Actor and comedian Jim Carrey believes that: “…everybody should get rich and famous and do everything they ever dreamed of so they can see that it’s not the answer.”
Who you are and how you act is more important than what you do or what you make. Even if you value fame and fortune, in going through this assessment process you will better understand how all aspects of the wheel work together for a best fit.
In some ways, values overlap with other spokes on the Career Decision Wheel. Values such as ‘helping others’ are obvious and in alignment with the ‘social’ career interests as well as the “ENFP” personal style type, while a value of ‘material possessions’ and ‘financial comfort’ goes well with the career interest of “enterprising”.
Finding work that looks for these overlaps can help in maximizing career satisfaction. When your work isn’t in alignment with your values, it may be difficult to get interested in what you are doing – or worse, when your work contradicts your values, you may find yourself completely disengaged and dissatisfied.
Personal values also need to be considered. For example, if you value ethics and a particular employer doesn’t share this value, while your career might be in alignment, the employer may not. Also, if you value a particular type of community involvement, such as coaching a soccer team or participating in religious activities and your work doesn’t allow for that, you may need to consider alternative career or workplace options. As always, compromise may be inevitable but finding the right balance is critical.
Values in Career: A True Story
A college instructor valued both the pursuit of knowledge and being considered a subject matter expert. He felt that this was the best fit for being considered as Dean of his program and applied when the vacancy came up. However, upon reflection, he realized that he was least fulfilled when students didn’t appreciate all the information he had to share with them, and was most satisfied when his colleagues came to him for tips on his subject area and for ideas on teaching style. At first, he was disappointed when he didn’t get promoted to the role as Dean, but when he learned about his colleague who valued working under pressure, making decisions and supervising others, he realized that the college administration had made the best choice. Instead, he created a personal plan that included attending conferences on his subject area, writing more white papers on his subject area, and opportunities to work with colleagues as a mentor, and removed the idea of being the head of the department from his career path.
Although it is ideal to pursue work that is congruent with your values, in the short term that may not be possible. When your values aren’t in alignment in your work, you may need to ensure that your values are met through volunteering, extra curricular activities, and/or through family. Understanding what needs are not being met in any aspect of life and career can help in identifying gaps and coming up with long term solutions. Having a plan to fill these gaps can make any short term plan more bearable as well.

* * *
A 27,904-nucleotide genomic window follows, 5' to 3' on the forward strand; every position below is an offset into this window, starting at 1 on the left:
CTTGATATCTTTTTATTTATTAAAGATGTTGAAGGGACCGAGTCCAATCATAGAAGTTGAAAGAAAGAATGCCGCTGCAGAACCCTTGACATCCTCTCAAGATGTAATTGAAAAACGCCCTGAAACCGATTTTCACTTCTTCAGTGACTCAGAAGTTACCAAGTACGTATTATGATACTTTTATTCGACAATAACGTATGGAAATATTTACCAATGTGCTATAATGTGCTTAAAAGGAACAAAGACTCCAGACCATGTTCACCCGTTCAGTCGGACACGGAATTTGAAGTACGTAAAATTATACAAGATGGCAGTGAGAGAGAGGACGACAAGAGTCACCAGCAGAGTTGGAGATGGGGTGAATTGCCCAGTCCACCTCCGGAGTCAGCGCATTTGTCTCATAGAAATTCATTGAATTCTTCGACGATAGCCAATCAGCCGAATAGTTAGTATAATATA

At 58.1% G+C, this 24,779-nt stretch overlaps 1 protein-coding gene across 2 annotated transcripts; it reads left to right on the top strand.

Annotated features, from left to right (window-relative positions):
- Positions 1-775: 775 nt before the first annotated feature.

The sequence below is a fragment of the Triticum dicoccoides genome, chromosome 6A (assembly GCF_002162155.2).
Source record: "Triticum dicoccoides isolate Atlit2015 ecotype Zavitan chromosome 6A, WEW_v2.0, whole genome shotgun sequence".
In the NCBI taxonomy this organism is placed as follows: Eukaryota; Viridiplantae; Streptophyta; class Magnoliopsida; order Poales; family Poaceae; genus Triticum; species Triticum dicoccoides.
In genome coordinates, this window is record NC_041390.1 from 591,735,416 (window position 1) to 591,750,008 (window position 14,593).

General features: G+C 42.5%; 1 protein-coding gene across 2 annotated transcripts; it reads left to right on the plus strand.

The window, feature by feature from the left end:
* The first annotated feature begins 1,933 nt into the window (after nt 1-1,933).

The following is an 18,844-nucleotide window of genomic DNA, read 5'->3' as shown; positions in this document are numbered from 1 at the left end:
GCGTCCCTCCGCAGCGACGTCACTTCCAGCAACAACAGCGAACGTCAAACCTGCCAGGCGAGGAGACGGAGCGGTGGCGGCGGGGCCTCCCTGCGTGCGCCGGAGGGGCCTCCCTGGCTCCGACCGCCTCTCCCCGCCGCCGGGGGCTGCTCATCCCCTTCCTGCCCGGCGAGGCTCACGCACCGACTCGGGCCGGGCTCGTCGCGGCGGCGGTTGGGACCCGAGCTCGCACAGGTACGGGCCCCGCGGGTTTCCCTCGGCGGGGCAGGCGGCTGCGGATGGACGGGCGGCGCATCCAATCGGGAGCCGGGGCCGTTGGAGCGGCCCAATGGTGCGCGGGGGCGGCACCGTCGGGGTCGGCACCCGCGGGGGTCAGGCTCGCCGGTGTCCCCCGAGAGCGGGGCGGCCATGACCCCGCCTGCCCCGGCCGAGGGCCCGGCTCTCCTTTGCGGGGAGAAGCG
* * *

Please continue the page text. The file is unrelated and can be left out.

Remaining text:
Here are a few assessments that may help you assess your values:
Career Values Scale: http://www.testingroom.com
Work Preference Inventory: http://www.careerperfect.com/content/career-planning-work-preference-inventory
Once you have completed your Values assessments, you might find it helpful to note your top five values on your own Career Decision Wheel. Start to look for those emerging patterns of what overlaps from one section of your wheel to the next. Look for inconsistencies and question why that might be. Make note of these questions to discuss with significant others in your life. Look to see if there are opportunities you have – or have not – seen before. Note them as you progress through the rest of the Career Decision Wheel. If at any point you feel stuck, consider meeting with a professional Career Development Practitioner. They can help provide you with appropriate assessments and other tools to help you make the best career choices. Stay tuned for the next Career Decision Wheel blog on Personal Style.
Sarah Nelson’s educational background includes education, linguistics, and career development. Professionally a Career Development Practitioner with a CHRP designation, Sarah has a vast array of work experience across several industries. Her early career began in the hospitality industry and has morphed into a career with a strong focus on education, including being a School Trustee in the public education system, a Learning Consultant in the career development field, and a college instructor.
Her main areas of interest include communication and the power of words, innovation and creativity, living with passion and purpose and a desire to see the world full of lifelong learners who want to ‘be the change’. Sarah is also a “midnight genealogist” with a desire to uncover lost roots for herself and others, with a desire to learn from the past to live in the present and create a better future. Connect with Sarah on LinkedIn at http://www.linkedin.com/in/sarahnelson71 or Twitter at https://twitter.com/#!/sarahnelson71.
- Find Your Career Flare – Intro
- Find Your Career Flare – Skills
- Find Your Career Flare – Interests
- Find Your Career Flare – Values
- Find Your Career Flare – Personal Style
- Find Your Career Flare – Significant Others
- Find Your Career Flare – Education
- Find Your Career Flare – Experience
- Find Your Career Flare – Labour Market